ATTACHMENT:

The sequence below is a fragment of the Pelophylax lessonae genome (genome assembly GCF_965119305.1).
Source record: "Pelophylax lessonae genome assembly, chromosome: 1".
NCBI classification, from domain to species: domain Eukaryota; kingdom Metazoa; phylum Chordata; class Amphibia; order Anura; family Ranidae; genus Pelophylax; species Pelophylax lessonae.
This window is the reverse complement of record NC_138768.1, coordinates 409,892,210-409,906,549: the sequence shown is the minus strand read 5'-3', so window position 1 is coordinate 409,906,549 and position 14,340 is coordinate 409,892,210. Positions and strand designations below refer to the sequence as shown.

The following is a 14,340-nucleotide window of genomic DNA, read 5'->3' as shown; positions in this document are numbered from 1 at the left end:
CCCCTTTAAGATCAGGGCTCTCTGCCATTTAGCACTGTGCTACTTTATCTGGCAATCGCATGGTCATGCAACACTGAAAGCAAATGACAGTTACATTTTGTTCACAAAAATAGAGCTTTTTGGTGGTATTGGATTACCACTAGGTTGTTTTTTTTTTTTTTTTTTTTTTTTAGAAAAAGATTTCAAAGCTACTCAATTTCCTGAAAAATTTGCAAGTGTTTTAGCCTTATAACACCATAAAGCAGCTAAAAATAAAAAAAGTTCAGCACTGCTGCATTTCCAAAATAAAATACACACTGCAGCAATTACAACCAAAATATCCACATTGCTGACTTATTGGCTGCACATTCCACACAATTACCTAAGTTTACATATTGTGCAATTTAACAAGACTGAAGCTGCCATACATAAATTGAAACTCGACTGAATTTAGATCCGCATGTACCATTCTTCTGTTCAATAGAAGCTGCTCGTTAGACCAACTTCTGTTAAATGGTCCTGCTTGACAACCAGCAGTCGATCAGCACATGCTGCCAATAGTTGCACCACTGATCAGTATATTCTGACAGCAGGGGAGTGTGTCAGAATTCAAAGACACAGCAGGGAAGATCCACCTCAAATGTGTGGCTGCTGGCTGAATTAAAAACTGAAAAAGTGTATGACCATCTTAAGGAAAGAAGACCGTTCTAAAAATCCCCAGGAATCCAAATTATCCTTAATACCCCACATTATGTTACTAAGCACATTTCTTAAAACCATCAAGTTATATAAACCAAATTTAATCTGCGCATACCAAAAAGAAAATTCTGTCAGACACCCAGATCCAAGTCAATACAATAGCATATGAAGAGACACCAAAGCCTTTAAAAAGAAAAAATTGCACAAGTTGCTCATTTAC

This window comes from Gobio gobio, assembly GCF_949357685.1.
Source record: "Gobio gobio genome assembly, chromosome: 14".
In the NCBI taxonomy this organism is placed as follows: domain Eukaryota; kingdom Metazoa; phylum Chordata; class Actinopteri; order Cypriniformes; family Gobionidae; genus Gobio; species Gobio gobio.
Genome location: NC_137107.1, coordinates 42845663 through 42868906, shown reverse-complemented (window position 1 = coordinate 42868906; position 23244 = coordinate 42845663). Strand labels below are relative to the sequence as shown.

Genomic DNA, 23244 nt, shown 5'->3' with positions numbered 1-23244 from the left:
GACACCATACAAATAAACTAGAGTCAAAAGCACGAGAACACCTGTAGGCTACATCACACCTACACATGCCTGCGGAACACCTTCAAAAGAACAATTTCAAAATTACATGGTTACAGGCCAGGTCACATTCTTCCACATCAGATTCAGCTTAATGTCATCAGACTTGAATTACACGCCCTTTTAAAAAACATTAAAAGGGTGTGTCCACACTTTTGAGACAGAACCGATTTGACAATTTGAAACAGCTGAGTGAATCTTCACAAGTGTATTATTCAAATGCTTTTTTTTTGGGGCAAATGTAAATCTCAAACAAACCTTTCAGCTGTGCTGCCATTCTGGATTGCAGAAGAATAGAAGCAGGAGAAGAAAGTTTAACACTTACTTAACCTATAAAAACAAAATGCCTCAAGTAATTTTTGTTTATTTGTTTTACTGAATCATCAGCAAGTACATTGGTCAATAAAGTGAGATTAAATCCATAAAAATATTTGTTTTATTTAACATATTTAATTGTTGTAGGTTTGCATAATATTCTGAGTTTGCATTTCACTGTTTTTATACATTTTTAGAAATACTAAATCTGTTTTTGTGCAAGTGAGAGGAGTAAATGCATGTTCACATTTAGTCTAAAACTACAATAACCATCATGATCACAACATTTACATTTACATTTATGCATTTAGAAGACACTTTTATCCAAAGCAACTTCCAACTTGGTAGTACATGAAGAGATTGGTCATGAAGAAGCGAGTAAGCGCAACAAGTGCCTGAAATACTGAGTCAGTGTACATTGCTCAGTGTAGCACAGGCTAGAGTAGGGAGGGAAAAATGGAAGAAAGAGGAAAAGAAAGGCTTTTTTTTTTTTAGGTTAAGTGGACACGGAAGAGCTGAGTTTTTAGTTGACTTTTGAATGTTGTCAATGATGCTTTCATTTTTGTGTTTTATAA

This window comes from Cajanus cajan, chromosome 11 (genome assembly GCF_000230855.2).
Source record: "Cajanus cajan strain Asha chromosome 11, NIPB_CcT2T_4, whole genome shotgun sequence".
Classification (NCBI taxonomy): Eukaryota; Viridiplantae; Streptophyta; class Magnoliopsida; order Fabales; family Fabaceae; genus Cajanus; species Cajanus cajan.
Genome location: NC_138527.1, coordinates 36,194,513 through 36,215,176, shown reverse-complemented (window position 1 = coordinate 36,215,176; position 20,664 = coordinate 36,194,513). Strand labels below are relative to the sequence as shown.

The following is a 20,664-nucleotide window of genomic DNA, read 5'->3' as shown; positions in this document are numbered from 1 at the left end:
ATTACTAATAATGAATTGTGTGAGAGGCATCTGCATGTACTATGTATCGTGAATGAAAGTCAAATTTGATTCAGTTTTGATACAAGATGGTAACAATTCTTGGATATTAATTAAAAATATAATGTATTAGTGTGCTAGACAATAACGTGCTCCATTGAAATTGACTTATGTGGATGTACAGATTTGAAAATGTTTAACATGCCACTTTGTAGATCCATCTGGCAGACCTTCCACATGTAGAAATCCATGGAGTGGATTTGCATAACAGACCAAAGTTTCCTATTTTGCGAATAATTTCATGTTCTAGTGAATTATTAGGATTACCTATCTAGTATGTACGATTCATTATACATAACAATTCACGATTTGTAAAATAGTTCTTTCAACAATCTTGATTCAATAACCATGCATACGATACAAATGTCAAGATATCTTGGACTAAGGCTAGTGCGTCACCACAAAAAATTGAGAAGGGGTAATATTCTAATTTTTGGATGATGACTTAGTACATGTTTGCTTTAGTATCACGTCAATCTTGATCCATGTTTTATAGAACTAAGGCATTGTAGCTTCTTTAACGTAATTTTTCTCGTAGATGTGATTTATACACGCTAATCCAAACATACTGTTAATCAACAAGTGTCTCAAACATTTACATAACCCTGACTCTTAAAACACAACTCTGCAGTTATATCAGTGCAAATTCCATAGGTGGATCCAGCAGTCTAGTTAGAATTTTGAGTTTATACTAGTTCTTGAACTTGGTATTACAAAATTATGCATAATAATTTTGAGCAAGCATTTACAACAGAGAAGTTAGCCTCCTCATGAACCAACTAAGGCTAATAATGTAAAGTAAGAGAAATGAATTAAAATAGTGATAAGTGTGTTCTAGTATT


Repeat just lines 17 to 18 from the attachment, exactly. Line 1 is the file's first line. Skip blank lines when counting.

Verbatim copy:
The following is a 20,664-nucleotide window of genomic DNA, read 5'->3' as shown; positions in this document are numbered from 1 at the left end:
ATTACTAATAATGAATTGTGTGAGAGGCATCTGCATGTACTATGTATCGTGAATGAAAGTCAAATTTGATTCAGTTTTGATACAAGATGGTAACAATTCTTGGATATTAATTAAAAATATAATGTATTAGTGTGCTAGACAATAACGTGCTCCATTGAAATTGACTTATGTGGATGTACAGATTTGAAAATGTTTAACATGCCACTTTGTAGATCCATCTGGCAGACCTTCCACATGTAGAAATCCATGGAGTGGATTTGCATAACAGACCAAAGTTTCCTATTTTGCGAATAATTTCATGTTCTAGTGAATTATTAGGATTACCTATCTAGTATGTACGATTCATTATACATAACAATTCACGATTTGTAAAATAGTTCTTTCAACAATCTTGATTCAATAACCATGCATACGATACAAATGTCAAGATATCTTGGACTAAGGCTAGTGCGTCACCACAAAAAATTGAGAAGGGGTAATATTCTAATTTTTGGATGATGACTTAGTACATGTTTGCTTTAGTATCACGTCAATCTTGATCCATGTTTTATAGAACTAAGGCATTGTAGCTTCTTTAACGTAATTTTTCTCGTAGATGTGATTTATACACGCTAATCCAAACATACTGTTAATCAACAAGTGTCTCAAACATTTACATAACCCTGACTCTTAAAACACAACTCTGCAGTTATATCAGTGCAAATTCCATAGGTGGATCCAGCAGTCTAGTTAGAATTTTGAGTTTATACTAGTTCTTGAACTTGGTATTACAAAATTATGCATAATAATTTTGAGCAAGCATTTACAACAGAGAAGTTAGCCTCCTCATGAACCAACTAAGGCTAATAATGTAAAGTAAGAGAAATGAATTAAAATAGTGATAAGTGTGTTCTAGTATT